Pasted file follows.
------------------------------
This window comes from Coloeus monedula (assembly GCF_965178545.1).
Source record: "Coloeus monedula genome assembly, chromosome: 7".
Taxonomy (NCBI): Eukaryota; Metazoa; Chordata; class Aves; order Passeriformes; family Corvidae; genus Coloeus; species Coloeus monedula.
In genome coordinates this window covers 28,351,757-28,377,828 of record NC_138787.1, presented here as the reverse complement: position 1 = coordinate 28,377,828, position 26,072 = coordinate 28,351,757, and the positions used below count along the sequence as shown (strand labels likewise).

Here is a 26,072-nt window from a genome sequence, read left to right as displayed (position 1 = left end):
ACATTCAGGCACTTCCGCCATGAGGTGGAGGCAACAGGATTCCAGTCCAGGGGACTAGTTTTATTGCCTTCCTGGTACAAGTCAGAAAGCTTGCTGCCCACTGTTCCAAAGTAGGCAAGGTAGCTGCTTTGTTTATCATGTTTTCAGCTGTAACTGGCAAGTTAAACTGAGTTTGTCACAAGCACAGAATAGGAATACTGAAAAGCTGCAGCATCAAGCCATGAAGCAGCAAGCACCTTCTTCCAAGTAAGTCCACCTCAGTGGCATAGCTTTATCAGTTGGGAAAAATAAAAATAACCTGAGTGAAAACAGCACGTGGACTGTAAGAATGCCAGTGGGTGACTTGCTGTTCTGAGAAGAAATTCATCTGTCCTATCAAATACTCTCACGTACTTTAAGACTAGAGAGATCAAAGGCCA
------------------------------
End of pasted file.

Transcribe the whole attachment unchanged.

This window comes from Coloeus monedula (assembly GCF_965178545.1).
Source record: "Coloeus monedula genome assembly, chromosome: 7".
Taxonomy (NCBI): Eukaryota; Metazoa; Chordata; class Aves; order Passeriformes; family Corvidae; genus Coloeus; species Coloeus monedula.
In genome coordinates this window covers 28,351,757-28,377,828 of record NC_138787.1, presented here as the reverse complement: position 1 = coordinate 28,377,828, position 26,072 = coordinate 28,351,757, and the positions used below count along the sequence as shown (strand labels likewise).

Here is a 26,072-nt window from a genome sequence, read left to right as displayed (position 1 = left end):
ACATTCAGGCACTTCCGCCATGAGGTGGAGGCAACAGGATTCCAGTCCAGGGGACTAGTTTTATTGCCTTCCTGGTACAAGTCAGAAAGCTTGCTGCCCACTGTTCCAAAGTAGGCAAGGTAGCTGCTTTGTTTATCATGTTTTCAGCTGTAACTGGCAAGTTAAACTGAGTTTGTCACAAGCACAGAATAGGAATACTGAAAAGCTGCAGCATCAAGCCATGAAGCAGCAAGCACCTTCTTCCAAGTAAGTCCACCTCAGTGGCATAGCTTTATCAGTTGGGAAAAATAAAAATAACCTGAGTGAAAACAGCACGTGGACTGTAAGAATGCCAGTGGGTGACTTGCTGTTCTGAGAAGAAATTCATCTGTCCTATCAAATACTCTCACGTACTTTAAGACTAGAGAGATCAAAGGCCA